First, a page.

Proper Cable Labeling
As audio and video techs I’m sure many of us have spent far too much of our time tracing cables!! Often that is the only way to truly verify whether cables are plugged in correctly when you are having a signal flow issue. One way we at Lambda AV have tried to eliminate or greatly reduce tracing cables is a relatively simple process… Labeling the cables! Labeling the cables and having accurate documentation on where every cable is actually going can save you lots of time in your troubleshooting and in any future redesign projects!
As you can see in these pictures, we use a combination of labels and color-coded heat shrink to identify each cable and what connection they have. Check through your list and make sure each is connected where it is supposed to be.
Labeling along with good documentation, as you can see here can help you trace a cable in seconds instead of minutes or hours!
Simple, Effective Cable Pull
AVL Networking Concept
When I (Ryan) was in high school, I took a series of courses from D20 as part of their tech pathway. These courses were all about becoming a Cisco Certified Network Associate. These classes offered basic understanding of how to setup, design, and configure computer networks. Fast forward to post college with a degree in Broadcast Video Production that I never thought I would use, but today basically all our Audio, Video, and Lighting systems use networks and use them in advanced ways.
When it comes to networking today, the simple “dumb” switches, or switches straight out of the box, simply aren’t enough for demanding, time critical, AVL (Audio, Video, Lighting) events and systems. So much data is moving around in these systems that it is absolutely critical to have switches configured correctly for the protocol or service being used. In this case, Dante audio requires large loads of audio specific timing and multicast settings to make sure audio is delivered on time and the clock is never dropped.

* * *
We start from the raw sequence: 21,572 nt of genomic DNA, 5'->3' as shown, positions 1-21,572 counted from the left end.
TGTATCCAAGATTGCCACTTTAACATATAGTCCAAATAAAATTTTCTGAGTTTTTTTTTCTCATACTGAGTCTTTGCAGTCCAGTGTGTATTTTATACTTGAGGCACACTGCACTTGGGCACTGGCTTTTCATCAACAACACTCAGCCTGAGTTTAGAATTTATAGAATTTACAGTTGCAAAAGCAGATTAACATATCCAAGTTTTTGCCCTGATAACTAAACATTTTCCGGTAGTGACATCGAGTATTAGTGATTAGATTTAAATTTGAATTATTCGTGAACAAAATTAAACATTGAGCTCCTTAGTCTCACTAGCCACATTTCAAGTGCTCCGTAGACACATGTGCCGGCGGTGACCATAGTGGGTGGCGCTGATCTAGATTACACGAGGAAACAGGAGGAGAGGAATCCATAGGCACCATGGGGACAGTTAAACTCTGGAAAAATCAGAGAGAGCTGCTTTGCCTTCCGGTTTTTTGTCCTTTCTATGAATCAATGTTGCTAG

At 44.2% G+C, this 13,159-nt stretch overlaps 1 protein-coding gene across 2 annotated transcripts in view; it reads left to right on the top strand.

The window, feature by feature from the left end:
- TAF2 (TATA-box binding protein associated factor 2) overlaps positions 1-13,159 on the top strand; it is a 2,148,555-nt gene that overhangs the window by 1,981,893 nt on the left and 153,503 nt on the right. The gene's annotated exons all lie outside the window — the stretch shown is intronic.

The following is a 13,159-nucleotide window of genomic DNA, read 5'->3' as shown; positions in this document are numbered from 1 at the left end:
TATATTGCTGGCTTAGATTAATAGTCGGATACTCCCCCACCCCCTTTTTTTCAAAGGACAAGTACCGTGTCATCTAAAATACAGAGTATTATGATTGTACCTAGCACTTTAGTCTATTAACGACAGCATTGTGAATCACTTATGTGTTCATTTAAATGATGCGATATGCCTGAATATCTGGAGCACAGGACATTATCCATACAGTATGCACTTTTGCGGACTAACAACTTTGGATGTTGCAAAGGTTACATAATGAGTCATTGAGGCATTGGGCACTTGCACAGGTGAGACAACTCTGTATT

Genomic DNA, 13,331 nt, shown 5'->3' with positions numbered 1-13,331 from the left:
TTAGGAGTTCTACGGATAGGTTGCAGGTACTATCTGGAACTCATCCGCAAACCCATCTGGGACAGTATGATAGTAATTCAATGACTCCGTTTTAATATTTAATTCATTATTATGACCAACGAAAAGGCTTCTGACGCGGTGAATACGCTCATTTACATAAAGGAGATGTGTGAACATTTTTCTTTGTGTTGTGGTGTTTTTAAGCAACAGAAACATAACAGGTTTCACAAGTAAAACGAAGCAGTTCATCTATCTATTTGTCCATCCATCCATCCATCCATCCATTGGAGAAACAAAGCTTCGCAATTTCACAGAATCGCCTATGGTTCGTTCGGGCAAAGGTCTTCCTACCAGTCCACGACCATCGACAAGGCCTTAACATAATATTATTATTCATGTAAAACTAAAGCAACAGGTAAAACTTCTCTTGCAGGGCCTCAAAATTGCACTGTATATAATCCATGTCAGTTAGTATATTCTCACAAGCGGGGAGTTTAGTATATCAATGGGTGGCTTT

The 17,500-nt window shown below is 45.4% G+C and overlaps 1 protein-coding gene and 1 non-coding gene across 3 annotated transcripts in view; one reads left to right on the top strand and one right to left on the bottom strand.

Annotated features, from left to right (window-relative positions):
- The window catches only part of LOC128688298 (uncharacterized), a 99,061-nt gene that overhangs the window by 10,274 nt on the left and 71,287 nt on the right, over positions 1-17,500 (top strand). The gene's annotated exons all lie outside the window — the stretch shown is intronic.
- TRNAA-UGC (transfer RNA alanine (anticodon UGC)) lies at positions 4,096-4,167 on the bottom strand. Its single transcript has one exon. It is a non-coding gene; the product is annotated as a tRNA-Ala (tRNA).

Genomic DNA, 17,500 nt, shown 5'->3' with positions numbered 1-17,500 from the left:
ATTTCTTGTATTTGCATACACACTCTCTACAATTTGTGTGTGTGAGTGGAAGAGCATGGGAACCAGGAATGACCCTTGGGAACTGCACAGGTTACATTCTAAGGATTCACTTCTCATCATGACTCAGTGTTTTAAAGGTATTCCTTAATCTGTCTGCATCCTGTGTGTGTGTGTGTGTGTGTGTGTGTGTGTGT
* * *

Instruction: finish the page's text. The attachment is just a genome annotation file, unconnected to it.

Adding Dynamic to Your Shots
Camera placement and creating dynamic shots in your studio, especially if it’s small, can be difficult. There are a few things to consider when looking into your camera setup.
For one of our recent corporate studio installs, we used the Dev Dolly from Gide Gear. It's a modular system that runs on 1-inch or 2-inch metal rails. One of the benefits of this is that you can easily swap rails to a shorter setup if you are working in a limited space or swap out to a much longer setup if required. Its sled/carriage rolls on a four quad wheel configuration providing silky-smooth, consistent movement. The stands used were Matthews rolling low boys, enabling the dolly to be easily moved and adjusted.
If you're looking for that little extra touch to elevate your production, a slider or dolly can knock that goal out of the park. Are you looking to move to the next level in your video production, but aren’t sure where you want to start? We’re always happy to answer any questions you have! Email firstname.lastname@example.org and you get a response from our qualified experts in whatever field you need information on!
Green screens can offer a lot of versatility and open new doors of opportunity to create more content in your studio or gain more experience with your production skills. So, let’s take a look at some of the challenges and benefits of working with a green screen in your space! We recently were able to install a green screen for a corporate studio. Their needs presented a unique set of challenges and benefits to having a green screen in their studio.
So, let’s set the stage: The corporation had set aside a space for a video studio and had the goal to create quality video content to present to the rest of their organization and their network. What they didn’t have was a very large space and being a corporation, they also knew they needed to be able to produce content quickly for more immediate use. Knowing this, using a green screen sounded like a desirable way to get what they needed out of their studio!